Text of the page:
Safety and efficacy of different lanreotide doses in the treatment of polycystic liver disease: pooled analysis of individual patient data

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Long-acting lanreotide (LAN) 120 mg every 4 weeks reduces liver volume (LV) in patients with polycystic liver diseases (PCLD). Animal studies demonstrated that the inhibition of hepatic and renal cystogenesis is dose dependent.


To investigate the safety and efficacy of two different LAN doses in PCLD patients.


The 6-month results of the LOCKCYST I trial, its extension study and the LOCKCYST II trial were pooled. LV at baseline and month 6 was measured by CT-scan and blindly re-analysed by two independent radiologists.


The study population [132 treatment periods, age 49 years (IQR: 45-55), 114 women] consisted of three groups. Each received treatment every 4 weeks during 6 months: placebo (n = 26); LAN 90 mg (n = 55) or LAN 120 mg (n = 51). The inter-observer variability and agreement in the calculation of LV were excellent. Severe side effects occurred with placebo, LAN 90 mg and LAN 120 mg in respectively 0%, 7% and 16%. Change in LV's after 6 months in these three groups were respectively: increase of +36 mL [(−45)–(+138)]; decrease of −82 mL [(−285)–(+92)] and decrease of -123 mL [(−312)–(+4)] (Kruskal-Wallis One Way ANOVA on Ranks; P = 0.002). Based on ROC analysis, a reduction of ≥120 mL in LV has a positive predictive value of 64% for improving symptoms (ROC analysis AUC: 0.729; sensitivity 73%, specificity 69%, P < 0.0001).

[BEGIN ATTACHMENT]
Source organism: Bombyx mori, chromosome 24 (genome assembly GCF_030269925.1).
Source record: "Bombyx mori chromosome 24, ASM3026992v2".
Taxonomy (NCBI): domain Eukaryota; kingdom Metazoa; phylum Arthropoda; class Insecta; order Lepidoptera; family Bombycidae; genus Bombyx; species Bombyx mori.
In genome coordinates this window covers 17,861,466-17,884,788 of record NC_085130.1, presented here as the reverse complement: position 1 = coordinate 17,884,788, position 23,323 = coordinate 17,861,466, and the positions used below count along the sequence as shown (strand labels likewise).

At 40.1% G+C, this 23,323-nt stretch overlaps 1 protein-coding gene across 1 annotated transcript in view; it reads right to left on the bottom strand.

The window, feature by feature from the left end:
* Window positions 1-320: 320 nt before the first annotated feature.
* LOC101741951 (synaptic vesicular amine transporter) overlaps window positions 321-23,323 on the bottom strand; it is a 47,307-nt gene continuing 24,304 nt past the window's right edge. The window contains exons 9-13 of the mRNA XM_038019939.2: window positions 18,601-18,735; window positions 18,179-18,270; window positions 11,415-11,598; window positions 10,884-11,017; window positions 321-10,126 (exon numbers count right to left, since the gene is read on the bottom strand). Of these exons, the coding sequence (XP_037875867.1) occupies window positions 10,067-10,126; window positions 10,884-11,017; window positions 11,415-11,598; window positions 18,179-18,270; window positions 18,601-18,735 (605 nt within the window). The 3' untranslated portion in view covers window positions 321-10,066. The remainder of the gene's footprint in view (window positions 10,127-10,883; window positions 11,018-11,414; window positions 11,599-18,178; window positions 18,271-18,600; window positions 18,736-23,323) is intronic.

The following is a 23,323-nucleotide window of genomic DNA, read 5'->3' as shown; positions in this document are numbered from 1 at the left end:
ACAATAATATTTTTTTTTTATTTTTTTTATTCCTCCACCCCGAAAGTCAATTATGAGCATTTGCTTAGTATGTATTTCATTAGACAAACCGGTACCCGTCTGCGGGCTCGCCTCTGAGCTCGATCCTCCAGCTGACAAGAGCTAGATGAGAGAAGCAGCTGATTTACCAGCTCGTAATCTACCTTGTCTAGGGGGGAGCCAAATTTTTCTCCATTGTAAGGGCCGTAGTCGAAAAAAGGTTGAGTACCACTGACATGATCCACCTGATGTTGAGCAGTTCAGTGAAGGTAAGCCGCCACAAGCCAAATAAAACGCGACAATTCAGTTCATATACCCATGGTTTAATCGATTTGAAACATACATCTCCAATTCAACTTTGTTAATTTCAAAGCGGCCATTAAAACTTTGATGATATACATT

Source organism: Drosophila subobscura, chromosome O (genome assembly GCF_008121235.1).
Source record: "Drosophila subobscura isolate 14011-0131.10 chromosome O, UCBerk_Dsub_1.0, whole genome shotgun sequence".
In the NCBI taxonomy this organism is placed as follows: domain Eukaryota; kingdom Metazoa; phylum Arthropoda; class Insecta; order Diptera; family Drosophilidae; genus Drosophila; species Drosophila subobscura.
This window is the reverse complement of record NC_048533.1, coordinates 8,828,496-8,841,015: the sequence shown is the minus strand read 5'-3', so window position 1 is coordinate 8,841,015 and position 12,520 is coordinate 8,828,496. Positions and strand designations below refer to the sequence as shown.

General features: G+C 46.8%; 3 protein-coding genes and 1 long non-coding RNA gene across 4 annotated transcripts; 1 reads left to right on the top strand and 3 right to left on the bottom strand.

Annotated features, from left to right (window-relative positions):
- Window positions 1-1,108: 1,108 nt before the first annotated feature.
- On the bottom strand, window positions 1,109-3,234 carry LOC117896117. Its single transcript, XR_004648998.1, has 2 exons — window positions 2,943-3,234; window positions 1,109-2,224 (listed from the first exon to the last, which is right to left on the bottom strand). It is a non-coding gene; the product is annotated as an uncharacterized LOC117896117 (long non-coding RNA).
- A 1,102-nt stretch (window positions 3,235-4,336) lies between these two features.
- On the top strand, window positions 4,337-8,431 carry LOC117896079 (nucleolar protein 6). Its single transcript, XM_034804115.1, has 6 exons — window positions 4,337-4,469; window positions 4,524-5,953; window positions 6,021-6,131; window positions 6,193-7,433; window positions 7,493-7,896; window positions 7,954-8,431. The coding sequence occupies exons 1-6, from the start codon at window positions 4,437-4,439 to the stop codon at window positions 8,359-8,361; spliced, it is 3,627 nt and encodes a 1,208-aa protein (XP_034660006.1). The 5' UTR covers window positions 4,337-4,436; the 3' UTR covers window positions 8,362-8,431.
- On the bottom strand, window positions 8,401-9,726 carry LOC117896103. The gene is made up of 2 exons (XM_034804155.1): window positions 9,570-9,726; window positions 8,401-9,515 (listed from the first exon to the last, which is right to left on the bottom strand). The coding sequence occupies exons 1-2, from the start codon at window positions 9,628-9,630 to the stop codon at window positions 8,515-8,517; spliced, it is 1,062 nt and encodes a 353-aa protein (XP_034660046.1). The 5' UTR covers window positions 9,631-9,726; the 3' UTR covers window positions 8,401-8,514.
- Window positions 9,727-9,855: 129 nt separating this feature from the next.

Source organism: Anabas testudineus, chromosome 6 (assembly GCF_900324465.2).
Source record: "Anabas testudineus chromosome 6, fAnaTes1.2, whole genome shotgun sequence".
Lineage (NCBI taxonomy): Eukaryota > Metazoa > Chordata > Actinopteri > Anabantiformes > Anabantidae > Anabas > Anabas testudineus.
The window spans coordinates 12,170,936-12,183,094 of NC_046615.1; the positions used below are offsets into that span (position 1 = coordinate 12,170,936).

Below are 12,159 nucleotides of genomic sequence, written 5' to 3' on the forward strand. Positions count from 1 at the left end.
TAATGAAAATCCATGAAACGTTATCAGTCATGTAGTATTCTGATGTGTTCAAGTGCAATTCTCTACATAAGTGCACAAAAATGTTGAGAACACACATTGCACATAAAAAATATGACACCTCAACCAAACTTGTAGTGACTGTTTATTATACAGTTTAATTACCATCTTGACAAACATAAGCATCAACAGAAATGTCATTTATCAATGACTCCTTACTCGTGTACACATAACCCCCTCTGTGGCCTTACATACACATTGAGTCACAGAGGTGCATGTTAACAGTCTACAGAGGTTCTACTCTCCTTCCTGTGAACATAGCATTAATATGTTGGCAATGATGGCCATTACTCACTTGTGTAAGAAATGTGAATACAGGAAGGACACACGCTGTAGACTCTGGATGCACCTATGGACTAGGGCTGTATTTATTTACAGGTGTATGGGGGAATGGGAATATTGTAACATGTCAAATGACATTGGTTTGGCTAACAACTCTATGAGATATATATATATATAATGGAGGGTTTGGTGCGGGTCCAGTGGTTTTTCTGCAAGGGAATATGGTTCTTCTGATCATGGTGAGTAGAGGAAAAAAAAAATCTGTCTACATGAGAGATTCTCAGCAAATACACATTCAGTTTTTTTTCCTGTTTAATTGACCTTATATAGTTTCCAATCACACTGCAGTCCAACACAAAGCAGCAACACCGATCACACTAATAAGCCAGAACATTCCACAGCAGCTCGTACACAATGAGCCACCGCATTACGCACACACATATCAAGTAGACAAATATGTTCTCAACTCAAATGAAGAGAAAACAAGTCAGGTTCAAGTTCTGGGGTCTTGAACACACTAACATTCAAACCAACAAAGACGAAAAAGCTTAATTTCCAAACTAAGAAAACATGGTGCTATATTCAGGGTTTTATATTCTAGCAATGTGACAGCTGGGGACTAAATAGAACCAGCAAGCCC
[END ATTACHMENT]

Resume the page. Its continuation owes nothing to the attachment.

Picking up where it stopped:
Both LAN 90 mg and LAN 120 mg reduce liver volume. LAN 90 mg has less side effects. This suggests that in case of intolerance to LAN 120 mg, a dose reduction to LAN 90 mg is meaningful.

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